4 Tips to Protect Kids' Portable Tech Devices from Predators

Kids Electronics
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It’s brave and brand new world of apps out there.

The Internet age coupled with the rise of smartphones and tablets like the iPhone, iPad and Kindle Fire have led to an explosion of technology and media-savvy kids who consume lots of digital content and services on their devices. This age of digital enlightenment, however, is also providing more ways for child predators to potentially interact with kids.

This means parents need to be extra vigilant in taking the necessary precautions to ensure their child does not end up being on the wrong side of a statistic. Such precautions include paying attention not only to what’s inside a child’s electronic device but their usage habits and things such as usernames and passwords, for example. That’s because predators with bad intentions can use such snippets of information to find more about children and exploit them.

If you need some guidance on how to better protect your child by securing their devices and beefing up their defenses against predators, here are five easy tips from the makers of the SNDR app.

Be on top of things: While the times and technology may be different, there’s still no substitute for good, old vigilance. Make sure to regularly ask your child to let you check their smartphones or tablets so you can make sure it doesn’t contain any inappropriate content.

If you see anything suspicious that you’re not necessarily familiar with, ask your child about it to find out what it is. If your child doesn’t know or can’t provide a satisfactory answer, delete the material or do a full reset of the device if you’re worried about other things that you might have missed.

Staying on top of this kind of stuff is always your first line of defense.

What’s in a name? Usernames serve as a vessel for accessing all sorts of content on various sites and apps. While kids can have an affinity for a beloved nickname, using the same username over and over is also a dead giveaway for criminals to connect the dots and zero in on a child, or even an adult for that matter. Just like you wouldn’t want to have the same password for everything, it’s also best for your child to have different usernames for various accounts for added security. The last thing you want is for your kid to become an easier target for predators and scammers.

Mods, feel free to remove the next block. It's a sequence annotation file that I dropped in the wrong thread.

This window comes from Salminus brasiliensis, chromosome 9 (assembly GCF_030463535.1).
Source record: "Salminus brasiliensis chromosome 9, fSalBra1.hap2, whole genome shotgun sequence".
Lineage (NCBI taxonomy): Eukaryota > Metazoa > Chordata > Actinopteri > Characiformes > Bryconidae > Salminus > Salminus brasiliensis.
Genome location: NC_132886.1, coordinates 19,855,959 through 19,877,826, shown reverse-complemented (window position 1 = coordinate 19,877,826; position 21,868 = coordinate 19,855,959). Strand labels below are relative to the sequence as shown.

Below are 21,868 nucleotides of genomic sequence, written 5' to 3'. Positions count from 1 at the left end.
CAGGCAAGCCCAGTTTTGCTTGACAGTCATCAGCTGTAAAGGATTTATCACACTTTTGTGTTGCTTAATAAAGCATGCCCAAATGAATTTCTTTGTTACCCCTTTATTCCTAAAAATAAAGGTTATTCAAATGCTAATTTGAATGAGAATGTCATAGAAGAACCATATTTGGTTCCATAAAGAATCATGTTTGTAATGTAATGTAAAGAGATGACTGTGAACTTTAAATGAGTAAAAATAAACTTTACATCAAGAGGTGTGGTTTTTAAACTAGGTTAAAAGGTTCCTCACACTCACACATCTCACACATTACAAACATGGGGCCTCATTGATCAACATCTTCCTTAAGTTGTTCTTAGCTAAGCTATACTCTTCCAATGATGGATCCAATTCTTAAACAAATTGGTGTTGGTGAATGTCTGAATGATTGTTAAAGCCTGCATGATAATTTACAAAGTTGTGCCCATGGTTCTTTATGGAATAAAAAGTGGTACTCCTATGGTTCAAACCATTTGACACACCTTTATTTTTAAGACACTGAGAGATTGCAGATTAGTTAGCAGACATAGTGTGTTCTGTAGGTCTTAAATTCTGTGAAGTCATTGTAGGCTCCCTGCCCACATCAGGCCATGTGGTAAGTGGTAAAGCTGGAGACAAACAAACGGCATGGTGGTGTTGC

Sharing isn’t always caring: Some apps and sites can be way too interested in “TMI.” Every identity is a commodity in this day and age and even legitimate sites and businesses want every morsel of information they can get. It’s one thing to supply your full name, birthday, age and address to your bank but it’s another thing altogether to have your child provide that information for some random site or service. For sites and services that request such information, just supply false answers or prohibit your child from using them altogether.

Don’t mix and match: Teach your child not to use the same phrase for their username and e-mail handle. It might be convenient to use a phrase like “TheBubbster” as a username for one service and also their email handle a la “TheBubbster@easypickings.com but it’s also a way to let folks with bad intentions guess your accounts and hack them more easily. A predator can use the same phrase on various email services via trial and error, for example, then build on that to gain entry and acquire more personal information. This is one of those cases where it’s good to be different once again. Building on that concept further, you will also want to teach your child to unique email addresses for every app, site or service they use (or make accounts for them if they’re really young).

Even better, tell them to never use their actual main e-mail address for setting up accounts. Instead, have them create new e-mail for each service or account they start and keep track of their passwords and accounts in a secure way. You can even teach them to use things such as double account verification when available. Yes, it’s more inconvenient but you will be teaching them good habits about online security that would serve them well all the way to adulthood.

Jason Hidalgo is About.com’s Portable Electronics expert. Yes, he is easily amused. Follow him on Twitter @jasonhidalgo and be amused, too. For children’s gadgets, check out our Kids Electronics hub.